A New York City police officer on Monday fatally shot a man in a Queens apartment who officials said had pointed an “imitation gun” at officers who were responding to a 911 call reporting that shots had been fired at the building.
The man, whom the police did not immediately identify, refused officers’ commands to drop what appeared to them to be a real firearm, Jeffrey B. Maddrey, the Police Department’s chief of department, said at a news conference.
“It appears to be an imitation gun,” he said.
Chief Maddrey did not say whether the officers had worn and activated body cameras during the shooting, although the circumstances he described suggested they should have under Police Department guidelines. One of the officers fired “multiple shots,” he said, and hit the man at least once.
The shooting occurred shortly after 10:30 a.m. in a fourth-floor apartment at the Ocean Bay Apartments public housing complex in the Arverne section of the Rockaway peninsula, Chief Maddrey said.
Two uniformed officers responding to the 911 call came to the address, then went to the apartment based on an initial investigation, Chief Maddrey said. He did not say who made the call.
Lamont Davis, a porter, said he had been sweeping outside the building where the shooting occurred when two police officers appeared and asked whether he had heard anything unusual. He said he told them no. They told him they were responding to a report of gunfire, Mr. Davis said.
Two more officers soon arrived and asked the same question, he said. After a short time, two of the four officers left, bidding him good day. He said he saw the other two go into the building.
Chief Maddrey said a man who answered the door at the apartment let two officers in and directed them to a back bedroom, where a second man was.
The officers told the man in the bedroom to open the door, Chief Maddrey said. When the man did, he was holding what appeared to be a gun and pointing it at the officers, who told him to drop it, the chief said. When the man didn’t, one of the officers opened fire, the chief said.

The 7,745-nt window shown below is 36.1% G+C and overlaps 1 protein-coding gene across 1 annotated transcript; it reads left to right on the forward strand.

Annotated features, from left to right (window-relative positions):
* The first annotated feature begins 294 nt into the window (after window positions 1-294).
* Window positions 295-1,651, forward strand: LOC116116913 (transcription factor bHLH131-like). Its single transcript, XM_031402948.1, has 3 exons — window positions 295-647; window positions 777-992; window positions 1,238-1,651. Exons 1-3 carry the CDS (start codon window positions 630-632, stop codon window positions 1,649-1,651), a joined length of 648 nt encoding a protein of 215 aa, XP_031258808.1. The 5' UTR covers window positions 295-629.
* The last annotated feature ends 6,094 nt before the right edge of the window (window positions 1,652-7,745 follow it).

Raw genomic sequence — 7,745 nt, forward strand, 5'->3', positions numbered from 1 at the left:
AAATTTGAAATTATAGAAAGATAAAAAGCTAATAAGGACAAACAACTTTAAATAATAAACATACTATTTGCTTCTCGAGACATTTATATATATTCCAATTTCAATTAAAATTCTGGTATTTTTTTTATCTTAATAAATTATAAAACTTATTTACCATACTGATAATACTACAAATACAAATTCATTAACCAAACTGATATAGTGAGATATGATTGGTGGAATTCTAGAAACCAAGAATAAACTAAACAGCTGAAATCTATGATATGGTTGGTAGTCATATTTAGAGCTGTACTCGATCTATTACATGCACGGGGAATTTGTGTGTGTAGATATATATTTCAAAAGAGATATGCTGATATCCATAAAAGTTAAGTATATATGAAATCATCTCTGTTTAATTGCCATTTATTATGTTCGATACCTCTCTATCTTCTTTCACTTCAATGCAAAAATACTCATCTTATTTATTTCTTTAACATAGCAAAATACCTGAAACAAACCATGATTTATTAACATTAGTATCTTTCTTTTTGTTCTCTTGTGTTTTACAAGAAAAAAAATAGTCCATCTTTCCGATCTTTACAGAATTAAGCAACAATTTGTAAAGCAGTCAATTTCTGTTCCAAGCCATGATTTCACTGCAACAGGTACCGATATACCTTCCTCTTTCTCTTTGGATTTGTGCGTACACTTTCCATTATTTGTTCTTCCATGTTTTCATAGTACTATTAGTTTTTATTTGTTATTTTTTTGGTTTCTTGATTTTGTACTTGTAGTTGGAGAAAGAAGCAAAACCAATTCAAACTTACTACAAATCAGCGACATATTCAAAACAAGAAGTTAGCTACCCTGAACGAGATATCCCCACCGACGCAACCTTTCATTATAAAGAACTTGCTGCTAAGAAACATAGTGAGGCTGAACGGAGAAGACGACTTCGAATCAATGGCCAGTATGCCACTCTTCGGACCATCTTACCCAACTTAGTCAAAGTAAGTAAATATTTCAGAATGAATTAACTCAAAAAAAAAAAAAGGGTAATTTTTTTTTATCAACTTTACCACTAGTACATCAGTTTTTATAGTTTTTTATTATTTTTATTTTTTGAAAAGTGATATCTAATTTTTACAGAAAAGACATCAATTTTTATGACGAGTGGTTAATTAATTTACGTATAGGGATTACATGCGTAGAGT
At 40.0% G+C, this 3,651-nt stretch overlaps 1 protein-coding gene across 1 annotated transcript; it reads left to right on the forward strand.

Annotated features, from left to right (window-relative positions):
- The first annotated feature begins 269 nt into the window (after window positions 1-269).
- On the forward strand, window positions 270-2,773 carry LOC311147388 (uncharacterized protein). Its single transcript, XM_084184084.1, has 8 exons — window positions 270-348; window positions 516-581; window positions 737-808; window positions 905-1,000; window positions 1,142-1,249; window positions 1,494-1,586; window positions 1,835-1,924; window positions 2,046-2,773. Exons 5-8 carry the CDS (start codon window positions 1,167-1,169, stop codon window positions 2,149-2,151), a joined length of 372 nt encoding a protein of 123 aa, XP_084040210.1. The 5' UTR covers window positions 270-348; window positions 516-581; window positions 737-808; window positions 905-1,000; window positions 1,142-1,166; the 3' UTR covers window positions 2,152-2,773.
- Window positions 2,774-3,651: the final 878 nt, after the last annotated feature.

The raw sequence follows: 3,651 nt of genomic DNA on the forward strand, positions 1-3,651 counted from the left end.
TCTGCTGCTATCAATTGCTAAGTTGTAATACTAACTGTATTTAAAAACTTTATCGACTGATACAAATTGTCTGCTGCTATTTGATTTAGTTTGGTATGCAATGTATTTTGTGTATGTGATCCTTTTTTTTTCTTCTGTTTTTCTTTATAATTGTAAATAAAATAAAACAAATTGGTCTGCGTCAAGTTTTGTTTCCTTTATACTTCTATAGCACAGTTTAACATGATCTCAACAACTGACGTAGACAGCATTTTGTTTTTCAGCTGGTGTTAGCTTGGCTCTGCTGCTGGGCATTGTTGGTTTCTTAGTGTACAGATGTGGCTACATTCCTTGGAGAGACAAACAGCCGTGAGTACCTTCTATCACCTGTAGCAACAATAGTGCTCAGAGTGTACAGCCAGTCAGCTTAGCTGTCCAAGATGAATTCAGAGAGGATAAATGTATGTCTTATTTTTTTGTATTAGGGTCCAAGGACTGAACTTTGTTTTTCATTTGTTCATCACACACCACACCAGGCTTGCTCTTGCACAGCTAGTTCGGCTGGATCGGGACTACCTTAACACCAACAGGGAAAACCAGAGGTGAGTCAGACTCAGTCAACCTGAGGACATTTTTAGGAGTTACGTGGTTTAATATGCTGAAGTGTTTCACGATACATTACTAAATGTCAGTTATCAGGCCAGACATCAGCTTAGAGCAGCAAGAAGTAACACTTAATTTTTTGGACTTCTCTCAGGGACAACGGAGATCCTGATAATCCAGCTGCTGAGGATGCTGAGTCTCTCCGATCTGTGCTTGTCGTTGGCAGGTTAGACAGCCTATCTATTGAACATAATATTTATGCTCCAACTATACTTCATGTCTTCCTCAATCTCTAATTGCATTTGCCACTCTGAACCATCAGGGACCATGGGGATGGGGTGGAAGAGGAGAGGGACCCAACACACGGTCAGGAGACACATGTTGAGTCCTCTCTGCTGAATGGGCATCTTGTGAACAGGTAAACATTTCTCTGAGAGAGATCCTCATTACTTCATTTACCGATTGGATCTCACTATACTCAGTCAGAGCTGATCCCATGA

A woman who identified herself as a neighbor said she heard the thump of something heavy hitting the floor around 10:30 a.m. (She declined to give her name for fear of retribution.)
The police officers performed lifesaving measures, Chief Maddrey said, but the man was pronounced dead after being taken to a hospital.
Mr. Davis, the porter, said that minutes after he spoke to the four police officers, the two who had left came sprinting back. They ran into the building and shouted at him to “get out.”
Emergency services workers arrived, Mr. Davis said, and he watched as a young man who looked to be in his mid-20s was taken out on a stretcher.
“No moaning, no groaning, no toes moving,” Mr. Davis said. “The flesh can be alive, but the spirit is gone.”
Chief Maddrey said that contrary to what the 911 caller reported, no shots had been fired at the address before the police arrived. He displayed a photo of the weapon that he said had been recovered from the scene.
The shooting is being investigated by the Police Department’s Force Investigation Division, the chief said.
An initial review indicated that the man who was shot had not had any previous interactions with law enforcement, Chief Maddrey said, and that both he and the man who answered the door lived in the apartment.
The woman who described herself as a neighbor said the people in the apartment where the shooting occurred were a quiet family from Jamaica who had lived in the building for more than 15 years.
She said her daughter had attended Public School 105 with the man who was shot, whom she described as the family’s youngest child.
The woman said that her daughter had often helped him with his homework when they were children but that they had drifted apart after her daughter went to college in Florida.
“It’s really shocking to me,” she said.
The state attorney general’s office, which is empowered to investigate episodes in which police officers cause the deaths of civilians, confirmed that it had begun a preliminary assessment of the shooting. A formal investigation could be opened depending on the outcome of that assessment.
Selvena N. Brooks-Powers, who represents the area on the City Council, said she had been informed about the shooting and looked forward “to a thorough and complete investigation.”
New York City police officers fired their guns on 40 occasions last year through Dec. 23, according to department records. That was a 35 percent drop from the 62 weapon discharges recorded in 2022.
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